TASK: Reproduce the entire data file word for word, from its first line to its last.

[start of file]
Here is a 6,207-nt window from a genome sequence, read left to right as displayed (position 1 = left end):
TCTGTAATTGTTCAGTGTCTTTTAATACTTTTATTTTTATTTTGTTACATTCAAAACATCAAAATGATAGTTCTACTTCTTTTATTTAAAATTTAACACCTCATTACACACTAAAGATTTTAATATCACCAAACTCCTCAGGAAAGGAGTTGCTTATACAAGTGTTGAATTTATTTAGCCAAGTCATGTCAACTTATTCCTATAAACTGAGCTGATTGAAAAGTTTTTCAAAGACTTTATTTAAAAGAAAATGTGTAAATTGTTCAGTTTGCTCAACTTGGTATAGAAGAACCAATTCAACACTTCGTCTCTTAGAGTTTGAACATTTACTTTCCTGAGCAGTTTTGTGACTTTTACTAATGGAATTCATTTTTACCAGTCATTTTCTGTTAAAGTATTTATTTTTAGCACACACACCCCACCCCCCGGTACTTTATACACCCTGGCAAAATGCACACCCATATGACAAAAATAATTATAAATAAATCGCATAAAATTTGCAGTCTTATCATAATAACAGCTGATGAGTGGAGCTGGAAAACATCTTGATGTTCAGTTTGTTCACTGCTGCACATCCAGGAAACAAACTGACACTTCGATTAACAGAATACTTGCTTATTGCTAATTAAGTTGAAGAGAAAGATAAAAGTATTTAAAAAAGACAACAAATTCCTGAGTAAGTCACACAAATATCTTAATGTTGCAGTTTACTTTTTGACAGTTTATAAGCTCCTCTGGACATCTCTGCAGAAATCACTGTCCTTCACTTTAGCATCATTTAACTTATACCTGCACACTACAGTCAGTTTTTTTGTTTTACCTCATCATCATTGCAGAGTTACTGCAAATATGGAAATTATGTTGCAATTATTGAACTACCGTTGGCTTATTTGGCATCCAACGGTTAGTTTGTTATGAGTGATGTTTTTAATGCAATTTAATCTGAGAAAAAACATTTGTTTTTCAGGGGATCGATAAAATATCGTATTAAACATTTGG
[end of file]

Here is a 6,207-nt window from a genome sequence, read left to right as displayed (position 1 = left end):
TCTGTAATTGTTCAGTGTCTTTTAATACTTTTATTTTTATTTTGTTACATTCAAAACATCAAAATGATAGTTCTACTTCTTTTATTTAAAATTTAACACCTCATTACACACTAAAGATTTTAATATCACCAAACTCCTCAGGAAAGGAGTTGCTTATACAAGTGTTGAATTTATTTAGCCAAGTCATGTCAACTTATTCCTATAAACTGAGCTGATTGAAAAGTTTTTCAAAGACTTTATTTAAAAGAAAATGTGTAAATTGTTCAGTTTGCTCAACTTGGTATAGAAGAACCAATTCAACACTTCGTCTCTTAGAGTTTGAACATTTACTTTCCTGAGCAGTTTTGTGACTTTTACTAATGGAATTCATTTTTACCAGTCATTTTCTGTTAAAGTATTTATTTTTAGCACACACACCCCACCCCCCGGTACTTTATACACCCTGGCAAAATGCACACCCATATGACAAAAATAATTATAAATAAATCGCATAAAATTTGCAGTCTTATCATAATAACAGCTGATGAGTGGAGCTGGAAAACATCTTGATGTTCAGTTTGTTCACTGCTGCACATCCAGGAAACAAACTGACACTTCGATTAACAGAATACTTGCTTATTGCTAATTAAGTTGAAGAGAAAGATAAAAGTATTTAAAAAAGACAACAAATTCCTGAGTAAGTCACACAAATATCTTAATGTTGCAGTTTACTTTTTGACAGTTTATAAGCTCCTCTGGACATCTCTGCAGAAATCACTGTCCTTCACTTTAGCATCATTTAACTTATACCTGCACACTACAGTCAGTTTTTTTGTTTTACCTCATCATCATTGCAGAGTTACTGCAAATATGGAAATTATGTTGCAATTATTGAACTACCGTTGGCTTATTTGGCATCCAACGGTTAGTTTGTTATGAGTGATGTTTTTAATGCAATTTAATCTGAGAAAAAACATTTGTTTTTCAGGGGATCGATAAAATATCGTATTAAACATTTGG